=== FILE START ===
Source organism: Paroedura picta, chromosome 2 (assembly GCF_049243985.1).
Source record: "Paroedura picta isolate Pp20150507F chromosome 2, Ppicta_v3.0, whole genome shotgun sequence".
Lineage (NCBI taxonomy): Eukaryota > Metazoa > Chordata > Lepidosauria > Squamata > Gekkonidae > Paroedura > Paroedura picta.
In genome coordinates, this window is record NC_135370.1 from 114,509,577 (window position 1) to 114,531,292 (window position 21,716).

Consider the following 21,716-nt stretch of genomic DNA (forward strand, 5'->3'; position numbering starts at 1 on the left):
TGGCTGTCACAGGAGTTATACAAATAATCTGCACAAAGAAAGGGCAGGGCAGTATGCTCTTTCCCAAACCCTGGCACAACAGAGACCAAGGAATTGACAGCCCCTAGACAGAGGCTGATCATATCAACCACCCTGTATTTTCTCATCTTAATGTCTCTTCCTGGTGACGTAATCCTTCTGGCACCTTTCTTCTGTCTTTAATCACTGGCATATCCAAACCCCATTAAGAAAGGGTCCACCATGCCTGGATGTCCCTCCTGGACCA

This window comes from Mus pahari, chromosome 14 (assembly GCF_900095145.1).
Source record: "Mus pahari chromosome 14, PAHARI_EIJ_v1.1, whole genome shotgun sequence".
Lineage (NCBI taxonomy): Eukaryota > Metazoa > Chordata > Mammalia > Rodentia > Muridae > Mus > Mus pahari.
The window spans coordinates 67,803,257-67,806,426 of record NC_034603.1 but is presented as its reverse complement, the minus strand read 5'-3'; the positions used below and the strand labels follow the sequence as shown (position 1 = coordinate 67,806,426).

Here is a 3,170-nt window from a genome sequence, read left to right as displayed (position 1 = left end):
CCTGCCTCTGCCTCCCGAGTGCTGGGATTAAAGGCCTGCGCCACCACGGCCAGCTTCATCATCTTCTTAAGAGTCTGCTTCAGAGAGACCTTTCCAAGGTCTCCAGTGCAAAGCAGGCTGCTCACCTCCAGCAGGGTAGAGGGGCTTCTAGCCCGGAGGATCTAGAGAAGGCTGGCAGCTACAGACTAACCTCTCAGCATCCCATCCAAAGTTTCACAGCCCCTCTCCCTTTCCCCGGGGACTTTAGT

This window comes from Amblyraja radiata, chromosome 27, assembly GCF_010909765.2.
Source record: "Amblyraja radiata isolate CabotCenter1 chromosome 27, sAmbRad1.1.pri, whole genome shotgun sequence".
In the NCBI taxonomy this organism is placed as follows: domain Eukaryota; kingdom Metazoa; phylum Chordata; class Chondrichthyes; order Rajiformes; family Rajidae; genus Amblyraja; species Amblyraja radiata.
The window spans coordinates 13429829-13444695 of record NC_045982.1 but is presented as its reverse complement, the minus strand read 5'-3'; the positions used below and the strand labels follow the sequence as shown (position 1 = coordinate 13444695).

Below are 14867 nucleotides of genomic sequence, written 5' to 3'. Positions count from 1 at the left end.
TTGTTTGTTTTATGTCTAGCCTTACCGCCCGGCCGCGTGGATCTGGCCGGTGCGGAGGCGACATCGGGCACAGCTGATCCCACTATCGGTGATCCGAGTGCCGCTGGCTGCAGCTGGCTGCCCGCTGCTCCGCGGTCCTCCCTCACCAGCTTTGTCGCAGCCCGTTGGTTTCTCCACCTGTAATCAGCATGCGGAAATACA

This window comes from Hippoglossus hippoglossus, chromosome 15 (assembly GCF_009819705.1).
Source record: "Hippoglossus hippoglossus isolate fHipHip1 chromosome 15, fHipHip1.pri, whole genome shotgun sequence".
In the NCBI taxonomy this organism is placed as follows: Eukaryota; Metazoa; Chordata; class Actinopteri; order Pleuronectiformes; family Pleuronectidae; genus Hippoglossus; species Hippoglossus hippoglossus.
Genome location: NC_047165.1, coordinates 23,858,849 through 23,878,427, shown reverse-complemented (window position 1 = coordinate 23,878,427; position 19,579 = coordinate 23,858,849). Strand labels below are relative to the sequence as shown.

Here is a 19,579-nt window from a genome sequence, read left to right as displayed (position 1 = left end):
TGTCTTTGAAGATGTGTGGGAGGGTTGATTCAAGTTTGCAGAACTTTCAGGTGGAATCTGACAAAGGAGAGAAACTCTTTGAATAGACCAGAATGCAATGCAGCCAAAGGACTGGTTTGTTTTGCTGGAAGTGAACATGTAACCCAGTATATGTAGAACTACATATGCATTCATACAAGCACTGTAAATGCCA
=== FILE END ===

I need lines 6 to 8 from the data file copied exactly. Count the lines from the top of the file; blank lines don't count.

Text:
TGGCTGTCACAGGAGTTATACAAATAATCTGCACAAAGAAAGGGCAGGGCAGTATGCTCTTTCCCAAACCCTGGCACAACAGAGACCAAGGAATTGACAGCCCCTAGACAGAGGCTGATCATATCAACCACCCTGTATTTTCTCATCTTAATGTCTCTTCCTGGTGACGTAATCCTTCTGGCACCTTTCTTCTGTCTTTAATCACTGGCATATCCAAACCCCATTAAGAAAGGGTCCACCATGCCTGGATGTCCCTCCTGGACCA

This window comes from Mus pahari, chromosome 14 (assembly GCF_900095145.1).
Source record: "Mus pahari chromosome 14, PAHARI_EIJ_v1.1, whole genome shotgun sequence".